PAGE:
The AVP was necessitated by the findings of a routine, second generation FEMA floodplain remapping project in 1986. The remapped floodplain was greater in extent than the floodplain that had been mapped previously, with increased base 100-year flood elevations, and without a designated floodway. This resulted in a significant, heightened risk to the area [60,84].

The remapping of the Beal Slough and Antelope Valley floodplains resulted in up-to date and accurate assessments of the physical exposure to the flood hazard in each setting. The legal, economic, and political ramifications of the new technical information for each floodplain made the status quo no longer acceptable. The new information from the remapping resulted in altered intentions about pursuing policy objectives and as such constitutes policy-oriented learning [116]. That there was the necessary coordination between the authority generating the flood hazards maps and the authorities able to act on the information acquired cannot be taken for granted [117]. Policy learning here is instrumental, as the information generated from the remapping exercises was used to inform new decisions and actions required to mitigate the flood hazards as now understood [118,119]. The instrumental use of information refers to when a direct connection can be discerned between information and its specific use in problem solving or decision making [119].

Concluding discussion

With the appreciation of the value of integrating flood control measures into urban planning [120] comes the need to consider what form of administrative coordination will be required. The Beal Slough Project employed an interlocal agreement, an established procedure in the State of Nebraska, to create and employ a straightforward administrative mechanism to achieve the particular goal of flood mitigation in a specific subwatershed. The AVP required a more innovative approach to administrative coordination than BSP because it necessitated forging a new policy subsystem to address the braided problem set. That problems in a set of braided problems are distinct means the range of considerations is broader than in addressing a shared problem. Coordination in addressing braided problems is paramount. Keeping everyone engaged in the process until all problems are resolved is critical because partial solutions may result in some constituencies getting nothing. Competition among problems, each with its own constituency is a real prospect. As a result, consensus arrangements are important in assuring project completion.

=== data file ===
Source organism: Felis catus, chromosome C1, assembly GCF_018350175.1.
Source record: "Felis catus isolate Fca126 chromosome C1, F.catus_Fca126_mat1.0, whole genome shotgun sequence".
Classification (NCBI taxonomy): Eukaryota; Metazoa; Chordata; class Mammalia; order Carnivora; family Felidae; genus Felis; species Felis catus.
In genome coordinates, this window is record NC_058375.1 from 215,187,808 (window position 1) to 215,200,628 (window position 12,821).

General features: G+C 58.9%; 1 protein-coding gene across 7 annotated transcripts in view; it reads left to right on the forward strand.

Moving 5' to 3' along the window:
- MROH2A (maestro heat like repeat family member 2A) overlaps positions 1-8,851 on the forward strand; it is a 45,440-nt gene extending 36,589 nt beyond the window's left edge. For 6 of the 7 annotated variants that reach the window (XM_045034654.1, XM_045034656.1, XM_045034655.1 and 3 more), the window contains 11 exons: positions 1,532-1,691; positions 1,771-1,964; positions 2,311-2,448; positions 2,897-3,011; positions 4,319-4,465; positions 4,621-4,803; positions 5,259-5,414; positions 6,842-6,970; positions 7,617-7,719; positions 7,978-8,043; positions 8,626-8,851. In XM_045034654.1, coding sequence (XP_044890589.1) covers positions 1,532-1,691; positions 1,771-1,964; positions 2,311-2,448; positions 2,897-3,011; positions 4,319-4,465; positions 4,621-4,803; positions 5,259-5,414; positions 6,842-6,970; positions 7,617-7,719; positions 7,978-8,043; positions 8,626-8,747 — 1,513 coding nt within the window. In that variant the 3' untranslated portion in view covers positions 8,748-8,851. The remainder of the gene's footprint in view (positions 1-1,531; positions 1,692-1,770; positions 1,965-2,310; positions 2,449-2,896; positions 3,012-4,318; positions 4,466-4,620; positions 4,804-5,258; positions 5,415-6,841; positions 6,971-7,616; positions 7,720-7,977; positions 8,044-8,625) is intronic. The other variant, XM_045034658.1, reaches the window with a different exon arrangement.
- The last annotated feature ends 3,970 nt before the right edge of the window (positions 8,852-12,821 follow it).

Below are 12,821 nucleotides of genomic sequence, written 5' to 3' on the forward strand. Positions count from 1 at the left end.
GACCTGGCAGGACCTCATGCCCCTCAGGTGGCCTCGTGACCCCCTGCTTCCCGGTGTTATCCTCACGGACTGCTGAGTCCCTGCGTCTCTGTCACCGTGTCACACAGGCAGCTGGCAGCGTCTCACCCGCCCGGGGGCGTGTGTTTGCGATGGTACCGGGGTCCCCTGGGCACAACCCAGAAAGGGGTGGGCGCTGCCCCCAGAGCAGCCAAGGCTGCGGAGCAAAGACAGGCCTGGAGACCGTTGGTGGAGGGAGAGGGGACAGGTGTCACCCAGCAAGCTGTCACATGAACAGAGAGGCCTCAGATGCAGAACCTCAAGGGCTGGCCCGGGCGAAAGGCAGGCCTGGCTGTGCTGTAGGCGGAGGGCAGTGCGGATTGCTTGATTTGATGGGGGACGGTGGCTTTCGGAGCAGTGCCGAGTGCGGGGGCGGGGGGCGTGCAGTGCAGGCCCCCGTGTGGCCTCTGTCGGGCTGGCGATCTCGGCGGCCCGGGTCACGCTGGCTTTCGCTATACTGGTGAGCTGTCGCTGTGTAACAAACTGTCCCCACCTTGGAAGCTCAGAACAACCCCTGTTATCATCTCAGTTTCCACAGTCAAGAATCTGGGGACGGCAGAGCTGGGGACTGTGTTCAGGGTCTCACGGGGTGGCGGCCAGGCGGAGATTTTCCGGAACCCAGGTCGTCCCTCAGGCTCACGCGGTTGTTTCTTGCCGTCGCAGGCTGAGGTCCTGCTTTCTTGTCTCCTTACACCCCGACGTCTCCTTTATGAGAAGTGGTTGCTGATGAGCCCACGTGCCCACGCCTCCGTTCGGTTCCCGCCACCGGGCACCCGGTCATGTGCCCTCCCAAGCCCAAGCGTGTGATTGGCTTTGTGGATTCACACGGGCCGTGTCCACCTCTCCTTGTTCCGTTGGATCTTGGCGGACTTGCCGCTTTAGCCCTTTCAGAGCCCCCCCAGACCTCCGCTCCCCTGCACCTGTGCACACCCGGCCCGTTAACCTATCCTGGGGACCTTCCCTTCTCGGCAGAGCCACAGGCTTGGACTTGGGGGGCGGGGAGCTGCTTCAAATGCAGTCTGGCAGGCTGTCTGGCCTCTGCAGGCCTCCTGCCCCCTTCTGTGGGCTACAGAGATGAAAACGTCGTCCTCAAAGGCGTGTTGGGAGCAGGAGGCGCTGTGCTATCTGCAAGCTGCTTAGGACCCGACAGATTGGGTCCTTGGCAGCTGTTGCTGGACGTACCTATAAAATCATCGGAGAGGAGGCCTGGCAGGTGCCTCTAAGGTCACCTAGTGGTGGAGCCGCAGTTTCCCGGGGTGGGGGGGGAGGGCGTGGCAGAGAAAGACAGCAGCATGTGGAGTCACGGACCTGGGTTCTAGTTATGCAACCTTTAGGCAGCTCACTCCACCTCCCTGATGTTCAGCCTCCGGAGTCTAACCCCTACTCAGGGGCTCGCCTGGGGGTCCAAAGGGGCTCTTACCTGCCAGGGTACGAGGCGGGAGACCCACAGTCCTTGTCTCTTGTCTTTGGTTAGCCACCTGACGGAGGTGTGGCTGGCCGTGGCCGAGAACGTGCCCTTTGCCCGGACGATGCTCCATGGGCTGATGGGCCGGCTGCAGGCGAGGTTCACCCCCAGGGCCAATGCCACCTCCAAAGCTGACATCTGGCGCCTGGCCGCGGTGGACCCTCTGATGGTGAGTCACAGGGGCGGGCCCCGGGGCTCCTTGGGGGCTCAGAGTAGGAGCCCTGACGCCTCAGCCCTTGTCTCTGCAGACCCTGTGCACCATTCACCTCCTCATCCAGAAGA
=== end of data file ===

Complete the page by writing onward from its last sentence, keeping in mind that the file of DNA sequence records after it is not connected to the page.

Flood protection is a leading priority for urban water sustainability [7]. Consequently, there is potential value in conducting a cross-case investigation with more urban flood management case studies or using a case-oriented approach to probe more cases with wider variation in administrative coordination than were considered in this proof-of-concept exercise. For example, BSP and AVP have the properties of unitary subsystems, with strong cohesiveness and coordination, a great deal of independence from other subsystems and structured, amicable decision-making venues. Conditions would be different in collaborative subsystems and even more different in adversarial subsystems [121].

As floodplain remapping revealed the need for BSP and AVP, future floodplain remapping around the world may reveal changes, including anthropogenic climate change, requiring new adaptation and mitigation. Ideally, remapping will benefit from increasing accuracy, stemming partly from adding years to the rainfall record into calculating flooding probabilities, from advances in probabilistic flood forecasting [122] and analytical strategies, such as projections and probabilities for planning water infrastructure [123].

When policy actors are not animated by solving the same problem, the deliberation process benefits from including structured exchanges to facilitate solving each of the separate problems for which partners may have non-overlapping constituencies and interests. This makes how problems get prioritized and how to frame issues important. Rather than pitting one issue against another, the intent is for those affected to see merging points and interdependences. How the exchange of information get structured becomes key in enabling policy actors to recognize and appreciate the links between their entities’ problems and those of other entities.